Local ecologist says prescribed burns not happening often enough for Apalachicola National Forest

By: Jacob Murphey | WCTV Eyewitness News
November 25, 2019

TALLAHASSEE, Fla. (WCTV) -- Fire and smoke: For many, a danger worth avoiding, but one local ecologist is on a mission to change public perception of fire, specifically controlled burns in the Apalachicola National Forest.

The U.S. Forest Service conducts prescribed fires across the massive natural area, including Monday, in Western Leon County.

Dr. Bruce Means has dedicated his life to the pines, but doesn't think the land is being burnt often enough.

He says the ecosystem's long-term survival relies on fire as it's one of the most bio-diverse places in North America. But, that diversity needs flames, because some plants need fire to reproduce.

Without the burns, the forest turns into a jumbled mess.

“Fire is as right as rain in these communities," Dr. Means explained. "And if you don’t have it, those communities change to something else. Usually something unusual and not as The fire dominated community. Those ecosystems have to have fire to survive.”

He says any given acre needs to be burned every one to three years and doesn't think the forest service has the capacity to do that.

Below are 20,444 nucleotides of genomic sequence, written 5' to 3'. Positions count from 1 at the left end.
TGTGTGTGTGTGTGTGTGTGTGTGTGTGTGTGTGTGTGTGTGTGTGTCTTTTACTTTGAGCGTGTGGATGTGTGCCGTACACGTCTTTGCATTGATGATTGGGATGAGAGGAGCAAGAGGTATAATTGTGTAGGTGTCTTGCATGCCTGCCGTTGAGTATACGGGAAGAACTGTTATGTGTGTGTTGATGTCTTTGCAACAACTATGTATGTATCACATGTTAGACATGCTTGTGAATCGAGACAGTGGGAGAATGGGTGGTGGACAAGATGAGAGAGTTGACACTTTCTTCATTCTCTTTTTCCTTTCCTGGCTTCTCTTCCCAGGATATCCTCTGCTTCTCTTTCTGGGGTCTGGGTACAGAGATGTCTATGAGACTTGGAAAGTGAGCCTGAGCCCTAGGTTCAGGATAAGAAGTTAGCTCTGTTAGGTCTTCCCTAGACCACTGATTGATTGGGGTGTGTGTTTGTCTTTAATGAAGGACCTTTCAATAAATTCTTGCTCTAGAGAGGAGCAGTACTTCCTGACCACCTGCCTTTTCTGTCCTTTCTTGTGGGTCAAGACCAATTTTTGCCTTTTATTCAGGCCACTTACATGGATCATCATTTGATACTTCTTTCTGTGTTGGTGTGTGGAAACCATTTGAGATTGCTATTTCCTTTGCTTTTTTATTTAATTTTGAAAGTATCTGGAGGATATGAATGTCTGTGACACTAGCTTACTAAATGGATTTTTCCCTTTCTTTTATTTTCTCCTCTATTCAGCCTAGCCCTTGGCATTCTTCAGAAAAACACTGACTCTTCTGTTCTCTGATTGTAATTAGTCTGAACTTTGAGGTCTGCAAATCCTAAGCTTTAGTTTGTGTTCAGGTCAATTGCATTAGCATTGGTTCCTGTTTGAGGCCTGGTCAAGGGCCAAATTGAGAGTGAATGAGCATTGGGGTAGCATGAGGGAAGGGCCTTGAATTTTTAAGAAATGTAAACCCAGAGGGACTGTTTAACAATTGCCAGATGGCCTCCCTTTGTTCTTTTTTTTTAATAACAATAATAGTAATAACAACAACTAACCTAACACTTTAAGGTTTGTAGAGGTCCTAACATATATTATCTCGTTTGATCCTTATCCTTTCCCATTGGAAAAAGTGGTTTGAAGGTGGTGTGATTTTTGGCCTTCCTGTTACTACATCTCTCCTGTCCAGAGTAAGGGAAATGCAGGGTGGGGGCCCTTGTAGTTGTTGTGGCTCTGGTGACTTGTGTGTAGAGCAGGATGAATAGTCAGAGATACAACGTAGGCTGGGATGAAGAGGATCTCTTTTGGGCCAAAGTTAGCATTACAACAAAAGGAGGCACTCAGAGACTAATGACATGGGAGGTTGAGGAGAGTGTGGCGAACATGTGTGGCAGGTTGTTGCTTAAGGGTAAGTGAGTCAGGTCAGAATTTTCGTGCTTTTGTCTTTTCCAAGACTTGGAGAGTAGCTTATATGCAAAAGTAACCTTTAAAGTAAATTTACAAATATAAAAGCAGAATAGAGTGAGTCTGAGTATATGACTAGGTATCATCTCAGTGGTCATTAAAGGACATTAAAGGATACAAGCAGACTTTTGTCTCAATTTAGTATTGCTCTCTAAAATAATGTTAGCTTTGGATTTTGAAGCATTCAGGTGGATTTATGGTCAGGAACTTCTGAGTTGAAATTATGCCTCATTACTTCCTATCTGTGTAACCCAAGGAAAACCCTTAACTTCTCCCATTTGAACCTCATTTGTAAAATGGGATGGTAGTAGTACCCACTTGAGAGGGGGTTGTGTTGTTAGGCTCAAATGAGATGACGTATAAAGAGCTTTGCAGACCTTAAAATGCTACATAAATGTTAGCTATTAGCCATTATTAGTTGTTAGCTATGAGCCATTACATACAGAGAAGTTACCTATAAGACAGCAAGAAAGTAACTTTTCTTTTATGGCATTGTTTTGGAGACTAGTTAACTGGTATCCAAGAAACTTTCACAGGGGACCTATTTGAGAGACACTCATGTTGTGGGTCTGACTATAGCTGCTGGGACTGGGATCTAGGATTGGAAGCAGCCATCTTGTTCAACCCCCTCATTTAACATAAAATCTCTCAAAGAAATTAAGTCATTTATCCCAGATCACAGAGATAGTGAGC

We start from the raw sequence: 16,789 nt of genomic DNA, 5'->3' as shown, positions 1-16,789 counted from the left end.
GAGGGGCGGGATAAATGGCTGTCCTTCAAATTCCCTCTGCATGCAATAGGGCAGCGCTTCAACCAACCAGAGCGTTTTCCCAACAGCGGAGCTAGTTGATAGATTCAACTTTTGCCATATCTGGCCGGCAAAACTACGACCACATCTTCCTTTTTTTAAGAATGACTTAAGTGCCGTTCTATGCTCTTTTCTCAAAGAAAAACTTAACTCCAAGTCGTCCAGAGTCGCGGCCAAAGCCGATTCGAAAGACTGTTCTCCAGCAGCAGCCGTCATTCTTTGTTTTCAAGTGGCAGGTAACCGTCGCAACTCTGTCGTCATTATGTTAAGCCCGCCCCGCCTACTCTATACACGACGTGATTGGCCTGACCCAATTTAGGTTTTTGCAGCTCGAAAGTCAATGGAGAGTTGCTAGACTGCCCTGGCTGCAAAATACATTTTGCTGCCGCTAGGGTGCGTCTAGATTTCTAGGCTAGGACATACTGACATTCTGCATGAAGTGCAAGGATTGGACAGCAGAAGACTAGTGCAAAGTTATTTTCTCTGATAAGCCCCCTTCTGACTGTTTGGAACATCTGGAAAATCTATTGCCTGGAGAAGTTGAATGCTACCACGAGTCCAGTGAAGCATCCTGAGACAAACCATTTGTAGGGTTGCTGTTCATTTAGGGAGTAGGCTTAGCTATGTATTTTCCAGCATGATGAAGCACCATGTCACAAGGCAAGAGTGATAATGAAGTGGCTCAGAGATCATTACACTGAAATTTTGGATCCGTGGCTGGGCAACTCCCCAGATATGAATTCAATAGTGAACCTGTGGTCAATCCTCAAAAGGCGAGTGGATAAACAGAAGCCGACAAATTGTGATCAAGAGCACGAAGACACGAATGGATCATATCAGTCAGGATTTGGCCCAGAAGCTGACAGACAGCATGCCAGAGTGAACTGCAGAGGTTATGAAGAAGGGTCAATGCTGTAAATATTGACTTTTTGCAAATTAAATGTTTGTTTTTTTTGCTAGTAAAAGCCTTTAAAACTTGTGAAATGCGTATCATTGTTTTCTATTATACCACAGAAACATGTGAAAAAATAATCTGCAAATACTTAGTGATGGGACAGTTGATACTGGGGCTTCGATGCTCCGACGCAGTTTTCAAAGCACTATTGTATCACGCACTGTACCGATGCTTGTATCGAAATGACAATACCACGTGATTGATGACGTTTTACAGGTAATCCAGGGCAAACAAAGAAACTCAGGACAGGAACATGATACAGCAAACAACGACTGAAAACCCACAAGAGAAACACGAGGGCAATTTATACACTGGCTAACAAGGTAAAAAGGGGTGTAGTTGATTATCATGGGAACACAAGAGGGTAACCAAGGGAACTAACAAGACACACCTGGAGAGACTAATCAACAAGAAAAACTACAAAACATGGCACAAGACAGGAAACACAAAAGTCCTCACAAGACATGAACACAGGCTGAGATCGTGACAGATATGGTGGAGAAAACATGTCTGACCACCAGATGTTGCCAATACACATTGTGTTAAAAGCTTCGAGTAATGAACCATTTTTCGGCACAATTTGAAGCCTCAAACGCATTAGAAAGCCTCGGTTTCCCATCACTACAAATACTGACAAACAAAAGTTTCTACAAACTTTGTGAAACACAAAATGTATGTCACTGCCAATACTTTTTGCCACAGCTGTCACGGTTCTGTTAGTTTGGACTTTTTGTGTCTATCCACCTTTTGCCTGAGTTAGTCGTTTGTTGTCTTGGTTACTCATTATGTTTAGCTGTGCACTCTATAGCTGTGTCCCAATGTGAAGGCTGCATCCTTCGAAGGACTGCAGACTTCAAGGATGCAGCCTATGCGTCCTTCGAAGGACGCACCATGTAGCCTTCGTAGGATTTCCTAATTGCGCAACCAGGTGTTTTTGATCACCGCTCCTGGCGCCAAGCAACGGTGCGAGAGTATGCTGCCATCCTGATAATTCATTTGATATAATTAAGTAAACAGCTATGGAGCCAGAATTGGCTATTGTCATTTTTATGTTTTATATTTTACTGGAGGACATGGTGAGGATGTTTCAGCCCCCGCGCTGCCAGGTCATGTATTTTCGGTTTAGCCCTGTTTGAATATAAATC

Debbie Beard, a ranger for the Apalachicola National Forest, says they hit the back end of that goal, burning on a three-year cycle.

But, she does say there's room for improvement and obstacles, like Hurricane Michael, can get in the way.

Means recently approached U.S. Forestry officials, asking them to consider more frequent burns. Means said the agency must deal with the public perception of fire- including the nuisance of smoke.

"We're always striving to burn as much as we can as long as it's appropriate," Beard said. "The right place at the right time."

Means is now doing his part to convince the public about fire's benefits for forests, posting 'tutorials' to social media with hopes people will gain a better understanding.

"The public is pretty naive about the importance of fire," Means said.

So now, he's working to spark an effort to keep his favorite patch of land burning.



 
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